There's a lot that goes into designing a digital signage presentation, in this post were going to go over and talk about a few factors to pay attention to when designing your presentation.
“Color does not add a pleasant quality to design – it reinforces it.” — Pierre Bonnard
It’s kind of funny the quote above is from a french printmaker who lived during the late 19th and early 20th century. Just like color influenced his paintings and prints it should be importantly considered when planning your digital signage presentations. Color is the first element the mind sees and the last it forgets. Our minds associate certain traits with color as well. Check out this infographic from www.psychologia.co to see what traits are associated with different colors.
Another factor to take into consideration is that certain colors clash when paired whereas others compliment, a good tool to use to pick which colors to use is the Adobe Kruler it will show you all kinds of different color combinations that work.
This is one case where size does matter. A common mistake in digital signage and one that you have probably noticed while trying to read the tiny font on a menu board, or campus directory. Below is a chart for font size and viewing distance that you should follow when deciding how large the font should be on your display.
Another useful tool is this graphic for pairing typefaces, it goes through a bunch of the Google Fonts and shows you the compatibility levels of different fonts.
Timing isn’t really part of visual design, but it is important in how you design your presentations and displays. For example you don’t want a breakfast menu displaying at dinner, and you definitely don't want the same content displaying all day every day because people will stop engaging with it. If your signage is showing the same information every day try and find different ways to display the information, you can try using different images, videos, text, but don’t leave the same thing up for too long or risk losing engagement.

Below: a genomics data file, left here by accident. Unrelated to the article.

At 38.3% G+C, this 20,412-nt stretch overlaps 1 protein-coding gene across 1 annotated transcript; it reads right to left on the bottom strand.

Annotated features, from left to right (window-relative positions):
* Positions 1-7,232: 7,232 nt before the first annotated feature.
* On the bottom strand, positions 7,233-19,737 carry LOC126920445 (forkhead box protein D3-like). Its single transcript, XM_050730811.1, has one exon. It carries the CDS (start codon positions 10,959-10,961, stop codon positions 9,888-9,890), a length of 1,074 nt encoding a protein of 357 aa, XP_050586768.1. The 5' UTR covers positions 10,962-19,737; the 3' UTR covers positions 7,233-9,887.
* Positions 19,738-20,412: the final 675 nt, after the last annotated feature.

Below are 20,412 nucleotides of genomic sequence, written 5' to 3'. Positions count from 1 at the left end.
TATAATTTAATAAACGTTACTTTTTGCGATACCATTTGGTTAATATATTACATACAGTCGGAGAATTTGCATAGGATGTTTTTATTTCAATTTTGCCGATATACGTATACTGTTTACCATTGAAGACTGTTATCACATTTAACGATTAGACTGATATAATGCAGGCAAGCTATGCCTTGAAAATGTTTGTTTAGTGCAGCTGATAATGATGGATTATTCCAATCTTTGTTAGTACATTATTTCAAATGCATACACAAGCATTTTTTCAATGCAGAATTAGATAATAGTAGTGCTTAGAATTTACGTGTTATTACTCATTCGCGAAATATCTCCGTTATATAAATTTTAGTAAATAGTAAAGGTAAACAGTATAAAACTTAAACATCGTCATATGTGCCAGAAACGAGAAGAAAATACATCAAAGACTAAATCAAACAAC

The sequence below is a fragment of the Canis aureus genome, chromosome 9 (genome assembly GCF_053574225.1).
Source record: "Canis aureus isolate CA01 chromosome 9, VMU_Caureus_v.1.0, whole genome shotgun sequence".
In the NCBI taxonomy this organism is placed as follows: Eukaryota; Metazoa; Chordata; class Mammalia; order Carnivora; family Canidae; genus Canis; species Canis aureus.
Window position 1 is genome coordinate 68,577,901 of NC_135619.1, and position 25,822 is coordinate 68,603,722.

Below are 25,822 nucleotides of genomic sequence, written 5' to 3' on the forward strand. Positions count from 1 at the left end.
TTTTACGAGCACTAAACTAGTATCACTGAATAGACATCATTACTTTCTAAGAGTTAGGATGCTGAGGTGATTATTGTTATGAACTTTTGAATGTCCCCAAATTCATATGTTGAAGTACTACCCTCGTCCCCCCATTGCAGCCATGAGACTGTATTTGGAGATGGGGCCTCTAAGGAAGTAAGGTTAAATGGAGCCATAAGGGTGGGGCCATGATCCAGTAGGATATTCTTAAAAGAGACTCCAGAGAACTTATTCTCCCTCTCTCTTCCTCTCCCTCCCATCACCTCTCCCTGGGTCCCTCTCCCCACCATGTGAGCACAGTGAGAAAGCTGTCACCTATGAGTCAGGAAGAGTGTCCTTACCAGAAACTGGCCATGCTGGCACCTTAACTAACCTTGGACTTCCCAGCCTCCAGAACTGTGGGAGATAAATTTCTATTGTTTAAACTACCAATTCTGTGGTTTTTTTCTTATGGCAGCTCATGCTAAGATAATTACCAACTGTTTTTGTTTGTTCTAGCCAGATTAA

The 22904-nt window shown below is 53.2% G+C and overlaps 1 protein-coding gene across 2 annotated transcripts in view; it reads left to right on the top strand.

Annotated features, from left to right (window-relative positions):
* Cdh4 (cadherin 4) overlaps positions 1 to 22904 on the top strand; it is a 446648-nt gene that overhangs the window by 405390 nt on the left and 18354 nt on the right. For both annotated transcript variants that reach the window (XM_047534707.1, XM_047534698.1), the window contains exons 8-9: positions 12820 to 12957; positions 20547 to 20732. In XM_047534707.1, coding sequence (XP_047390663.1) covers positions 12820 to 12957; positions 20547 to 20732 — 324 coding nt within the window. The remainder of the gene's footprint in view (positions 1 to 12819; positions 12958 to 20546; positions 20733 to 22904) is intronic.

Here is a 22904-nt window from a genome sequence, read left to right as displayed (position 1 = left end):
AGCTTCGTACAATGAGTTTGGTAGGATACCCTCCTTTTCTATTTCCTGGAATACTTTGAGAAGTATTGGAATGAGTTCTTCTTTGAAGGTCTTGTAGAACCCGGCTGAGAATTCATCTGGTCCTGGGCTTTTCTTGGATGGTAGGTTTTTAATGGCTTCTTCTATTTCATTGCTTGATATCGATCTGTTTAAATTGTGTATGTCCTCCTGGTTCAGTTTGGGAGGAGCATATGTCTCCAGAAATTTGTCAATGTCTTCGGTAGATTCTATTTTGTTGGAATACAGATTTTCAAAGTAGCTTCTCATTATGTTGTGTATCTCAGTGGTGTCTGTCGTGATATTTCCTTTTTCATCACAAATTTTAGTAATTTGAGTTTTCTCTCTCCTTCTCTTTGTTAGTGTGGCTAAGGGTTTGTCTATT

Interactivity doesn’t necessarily mean that the user needs to be able to push a button on the screen, but your presentation should engage people that could include having calls to action like “Learn more here” with a scannable QR code, or “follow us on twitter: @RiseVision”. The Rise Vision platform does support interactivity you can learn more about multi page presentations here these are great for kiosks, hotel lobbies, restaurants, car dealerships, etc…
“Content is king.” - Bill Gates.
This is incredibly true, content makes or breaks a display. It takes all the other factors into consideration and combines them. Boring content, no one will pay attention, to much content no one knows what to pay attention to, you must walk a fine line with your content.
This is an HTML presentation. View it live here.
This presentation has a lot of different pieces, and is showing lots of information but the content is well designed, and presented. Which helps it to easily convey it's message to the user.
By following these tips and implementing them into your signage design, your communication with your customers should improve and your signage should attract more viewers.
Want more digital signage design resources? Check out the links below!
- 101 Digital Signage Content Ideas
- How to Use Color Theory in Digital Signage Design;
- Golden Ratio for Digital Signage Design